When he finished his undergraduate studies at UNAM, Mario Molina went on to pursue his Ph.D. in physical chemistry. He had a challenging time because although his degree had given him training, subjects like quantum mechanics was something completely Greek to him those days. He attended the University of Freiburg in Germany and had a postgraduate degree there in 1967, and he got his doctoral degree from the University of California in 1972 when he decided that he needed to study more and not just the kinetics of polymerizations to broaden his knowledge.
He was part of the research group led by Professor George C. Pimentel who was a pioneer in developing matrix isolation techniques. Their goal had been to study the molecular dynamics with the use of chemical lasers. For his graduate work, he had investigated on internal energy distribution in photochemical and chemical reaction products where he had the chance to work using infrared optics, vacuum lines, and other advanced equipment he had not been able to use before.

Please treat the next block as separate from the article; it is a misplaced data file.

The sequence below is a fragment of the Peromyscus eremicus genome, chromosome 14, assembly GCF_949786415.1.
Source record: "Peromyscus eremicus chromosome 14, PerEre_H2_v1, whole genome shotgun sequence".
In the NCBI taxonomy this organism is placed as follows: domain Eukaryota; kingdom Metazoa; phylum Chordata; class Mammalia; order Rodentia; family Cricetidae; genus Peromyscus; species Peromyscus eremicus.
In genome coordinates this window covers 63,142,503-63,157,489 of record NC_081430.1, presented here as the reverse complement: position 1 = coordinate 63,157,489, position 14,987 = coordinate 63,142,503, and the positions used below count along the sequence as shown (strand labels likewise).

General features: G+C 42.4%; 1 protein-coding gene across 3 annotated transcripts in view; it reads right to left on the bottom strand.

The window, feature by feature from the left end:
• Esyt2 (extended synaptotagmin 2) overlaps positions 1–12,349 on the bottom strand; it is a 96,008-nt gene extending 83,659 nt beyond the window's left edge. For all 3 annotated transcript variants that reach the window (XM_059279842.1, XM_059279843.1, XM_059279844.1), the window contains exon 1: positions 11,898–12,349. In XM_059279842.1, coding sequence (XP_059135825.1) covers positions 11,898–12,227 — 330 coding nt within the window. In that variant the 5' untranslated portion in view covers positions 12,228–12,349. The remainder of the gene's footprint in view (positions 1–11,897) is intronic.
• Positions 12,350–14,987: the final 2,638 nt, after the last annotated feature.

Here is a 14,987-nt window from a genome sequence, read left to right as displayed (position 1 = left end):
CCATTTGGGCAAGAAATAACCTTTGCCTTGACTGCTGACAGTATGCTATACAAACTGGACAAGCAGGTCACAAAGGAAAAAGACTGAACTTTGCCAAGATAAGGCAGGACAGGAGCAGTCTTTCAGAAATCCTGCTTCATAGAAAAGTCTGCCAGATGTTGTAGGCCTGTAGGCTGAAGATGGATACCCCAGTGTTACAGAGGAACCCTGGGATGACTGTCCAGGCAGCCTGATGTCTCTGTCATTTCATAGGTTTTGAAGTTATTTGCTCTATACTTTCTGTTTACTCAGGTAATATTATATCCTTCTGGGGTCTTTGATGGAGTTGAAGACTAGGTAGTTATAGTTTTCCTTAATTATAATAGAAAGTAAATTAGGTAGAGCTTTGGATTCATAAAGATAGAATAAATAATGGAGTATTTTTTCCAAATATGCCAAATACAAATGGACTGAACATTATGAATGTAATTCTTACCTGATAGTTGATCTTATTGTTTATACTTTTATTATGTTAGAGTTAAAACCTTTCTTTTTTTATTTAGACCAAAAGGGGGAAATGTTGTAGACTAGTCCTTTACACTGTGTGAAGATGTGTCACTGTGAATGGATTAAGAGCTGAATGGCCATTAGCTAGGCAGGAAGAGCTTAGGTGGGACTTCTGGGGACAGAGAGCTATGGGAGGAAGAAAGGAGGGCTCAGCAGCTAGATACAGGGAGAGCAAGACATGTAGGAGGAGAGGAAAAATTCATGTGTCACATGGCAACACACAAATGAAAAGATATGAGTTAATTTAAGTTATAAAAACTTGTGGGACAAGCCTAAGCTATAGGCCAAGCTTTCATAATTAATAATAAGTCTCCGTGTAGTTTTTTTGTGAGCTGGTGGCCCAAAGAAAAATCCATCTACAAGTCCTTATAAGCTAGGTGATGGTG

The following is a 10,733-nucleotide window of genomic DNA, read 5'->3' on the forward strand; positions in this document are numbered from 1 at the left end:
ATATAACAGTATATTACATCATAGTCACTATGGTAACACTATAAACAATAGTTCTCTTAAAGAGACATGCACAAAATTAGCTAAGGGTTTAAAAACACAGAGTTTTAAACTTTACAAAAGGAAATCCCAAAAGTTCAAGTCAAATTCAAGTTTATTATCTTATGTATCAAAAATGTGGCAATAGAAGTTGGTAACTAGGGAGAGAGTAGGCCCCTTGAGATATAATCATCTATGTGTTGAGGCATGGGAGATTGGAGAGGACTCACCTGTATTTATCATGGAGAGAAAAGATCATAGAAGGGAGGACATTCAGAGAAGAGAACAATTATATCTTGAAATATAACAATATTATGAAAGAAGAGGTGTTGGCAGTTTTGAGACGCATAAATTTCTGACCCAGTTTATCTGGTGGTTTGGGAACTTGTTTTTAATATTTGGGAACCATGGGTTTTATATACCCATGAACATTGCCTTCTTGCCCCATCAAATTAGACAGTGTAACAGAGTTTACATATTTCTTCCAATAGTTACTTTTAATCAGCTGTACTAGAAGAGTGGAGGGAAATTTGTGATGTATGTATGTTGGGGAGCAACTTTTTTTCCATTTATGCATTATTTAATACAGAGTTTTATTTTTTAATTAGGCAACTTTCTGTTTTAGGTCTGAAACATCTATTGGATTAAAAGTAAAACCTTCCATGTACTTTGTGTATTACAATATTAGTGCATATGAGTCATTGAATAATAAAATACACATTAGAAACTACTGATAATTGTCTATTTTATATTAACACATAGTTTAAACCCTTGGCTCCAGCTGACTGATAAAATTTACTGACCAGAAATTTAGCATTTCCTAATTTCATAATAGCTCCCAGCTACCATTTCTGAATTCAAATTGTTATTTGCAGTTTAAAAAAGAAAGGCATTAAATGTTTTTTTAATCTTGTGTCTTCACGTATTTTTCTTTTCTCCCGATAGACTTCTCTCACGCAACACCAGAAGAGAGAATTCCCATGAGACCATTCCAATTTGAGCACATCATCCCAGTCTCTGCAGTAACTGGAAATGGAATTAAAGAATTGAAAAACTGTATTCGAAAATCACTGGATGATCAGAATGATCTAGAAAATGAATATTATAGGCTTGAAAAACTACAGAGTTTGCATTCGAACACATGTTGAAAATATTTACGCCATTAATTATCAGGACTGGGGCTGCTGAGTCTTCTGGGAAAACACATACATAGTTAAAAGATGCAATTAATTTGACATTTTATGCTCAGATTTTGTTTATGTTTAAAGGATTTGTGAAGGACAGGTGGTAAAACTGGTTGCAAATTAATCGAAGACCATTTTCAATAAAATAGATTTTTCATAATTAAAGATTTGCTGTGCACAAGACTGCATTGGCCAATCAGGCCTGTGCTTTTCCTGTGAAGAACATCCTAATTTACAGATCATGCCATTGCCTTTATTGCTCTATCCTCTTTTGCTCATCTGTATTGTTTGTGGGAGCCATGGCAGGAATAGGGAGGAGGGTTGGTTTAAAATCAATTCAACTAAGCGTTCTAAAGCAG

After he completed his Ph.D., he had stayed for another year in Berkeley where he continued his research concerning chemical dynamics. He then joined Professor F. Sherwood’s group as one of the postdoctoral fellows and moved to Irvine, California. It was Professor Sherwood who had inspired Molina to find out about the fate of the environment considering the presence of CFCs which have been accumulating in the earth’s atmosphere. With that project, Molina learned about a new field in chemistry which was atmospheric chemistry.
Since Molina and Sherwood had already studied similar compounds before, they were able to come up with the CFC ozone depletion theory together. Initially, the research was not as interesting as it should have been since Molina knew that as the CFCs drift up to higher altitudes, they will be destroyed. What held his interest was what the consequences of these accumulated compounds would be. They realized how the chlorine atoms which are produced as CFCs decompose and damage the ozone layer. Because of their findings, they were alarmed at how CFCs in the atmosphere would continue to deplete the ozone layer.